Sure. I look at what is most important on the income statement/statement of activities and what’s most important on the balance sheet/statement of financial position. And then I look them together because the two statements work together. So I look at the revenue trend over time, the net income trend over time, and the operating expense ratio. Basically, I look at what percentage of revenue to income you are bringing in. A lot of nonprofit organizations, because that word “non” in “nonprofit,” think they have to operate at a zero net margin. When in reality, you should be operating in a positive net margin because you want to set some aside for potential debt or rainy days and you want to set your organization up for long-term sustainability. So you really have to look at your net income and understand how it is trending over time.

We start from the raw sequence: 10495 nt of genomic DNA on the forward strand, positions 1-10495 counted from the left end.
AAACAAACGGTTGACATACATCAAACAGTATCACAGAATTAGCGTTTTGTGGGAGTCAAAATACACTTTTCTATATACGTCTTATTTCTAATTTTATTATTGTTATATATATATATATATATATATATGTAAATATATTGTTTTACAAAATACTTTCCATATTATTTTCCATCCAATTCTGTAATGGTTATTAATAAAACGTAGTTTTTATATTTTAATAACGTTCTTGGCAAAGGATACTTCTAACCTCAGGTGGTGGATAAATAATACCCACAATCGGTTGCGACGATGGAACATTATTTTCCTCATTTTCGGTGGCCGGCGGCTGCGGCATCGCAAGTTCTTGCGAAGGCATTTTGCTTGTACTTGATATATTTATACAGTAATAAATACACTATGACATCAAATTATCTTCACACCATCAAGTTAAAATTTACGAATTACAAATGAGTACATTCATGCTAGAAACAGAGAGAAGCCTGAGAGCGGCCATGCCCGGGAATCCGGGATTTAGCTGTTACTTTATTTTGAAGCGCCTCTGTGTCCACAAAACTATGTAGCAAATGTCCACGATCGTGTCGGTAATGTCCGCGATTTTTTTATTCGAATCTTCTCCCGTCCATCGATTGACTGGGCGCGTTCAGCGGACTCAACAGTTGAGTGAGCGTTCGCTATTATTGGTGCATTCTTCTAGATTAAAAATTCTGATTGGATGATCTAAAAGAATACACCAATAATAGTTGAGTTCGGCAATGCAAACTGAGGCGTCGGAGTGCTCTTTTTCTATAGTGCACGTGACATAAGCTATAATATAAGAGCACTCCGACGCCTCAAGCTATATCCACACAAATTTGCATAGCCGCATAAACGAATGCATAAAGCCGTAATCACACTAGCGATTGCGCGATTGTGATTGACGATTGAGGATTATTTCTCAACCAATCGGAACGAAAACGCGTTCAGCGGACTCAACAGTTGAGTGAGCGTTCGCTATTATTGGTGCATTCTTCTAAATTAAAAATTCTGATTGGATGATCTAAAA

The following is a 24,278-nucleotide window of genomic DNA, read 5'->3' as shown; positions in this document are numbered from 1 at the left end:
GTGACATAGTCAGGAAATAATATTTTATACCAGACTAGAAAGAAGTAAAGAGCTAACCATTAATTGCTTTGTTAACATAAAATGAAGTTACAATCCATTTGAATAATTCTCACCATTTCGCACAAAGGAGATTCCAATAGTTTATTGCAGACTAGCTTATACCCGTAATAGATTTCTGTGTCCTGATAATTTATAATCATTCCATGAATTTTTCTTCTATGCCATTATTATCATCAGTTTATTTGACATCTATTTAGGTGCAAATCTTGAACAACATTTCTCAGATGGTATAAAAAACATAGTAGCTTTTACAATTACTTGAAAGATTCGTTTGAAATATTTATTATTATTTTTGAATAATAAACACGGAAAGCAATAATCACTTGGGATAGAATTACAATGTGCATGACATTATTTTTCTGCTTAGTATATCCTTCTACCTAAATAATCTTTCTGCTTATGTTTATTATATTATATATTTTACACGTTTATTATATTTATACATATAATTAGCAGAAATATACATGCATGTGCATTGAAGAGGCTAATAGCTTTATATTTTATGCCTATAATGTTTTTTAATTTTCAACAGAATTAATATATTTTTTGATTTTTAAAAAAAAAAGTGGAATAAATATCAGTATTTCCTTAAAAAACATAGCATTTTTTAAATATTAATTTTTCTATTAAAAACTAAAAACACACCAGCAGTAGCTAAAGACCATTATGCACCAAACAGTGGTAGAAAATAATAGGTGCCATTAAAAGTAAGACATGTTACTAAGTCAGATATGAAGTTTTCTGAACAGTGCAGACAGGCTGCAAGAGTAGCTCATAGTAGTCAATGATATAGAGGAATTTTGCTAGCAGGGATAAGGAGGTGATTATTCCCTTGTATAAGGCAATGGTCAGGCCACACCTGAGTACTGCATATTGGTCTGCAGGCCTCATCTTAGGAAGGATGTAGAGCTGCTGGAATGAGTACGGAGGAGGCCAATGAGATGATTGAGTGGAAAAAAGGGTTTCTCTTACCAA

Dolph Goldenburg (11:12):
One of the things that I love Chad, is that you’re insistent that organizations not just present those as numbers to their boards, but also present them as charts and graphs. Because so many people who join boards are not numbers people. If they look at one of these documents, their eyes glaze over. But when they look at a chart, they can tell if the number is going up or going down.
Chad Wolver (11:36):
Let me tell you: no one likes financials. You can just see it. I’ve been in a lot of boardrooms and met with a lot of boards in my time. And every time we bring up financials, the eyes glaze over. It’s not an invigorating topic. It’s not why people go into nonprofit work. It’s not why people join a board. But the reality is, unless you’re upholding your fiscal responsibility to the organization and talking about your finances and how you can build a sustainable organization to continually deliver the mission, you’re not fulfilling your role as a board member.
Dolph Goldenburg (12:18):
Right. I always say that it never seems that important until the organization can’t meet its payroll taxes and the IRS comes knocking or the State Department of Labor comes knocking. And suddenly it’s really important.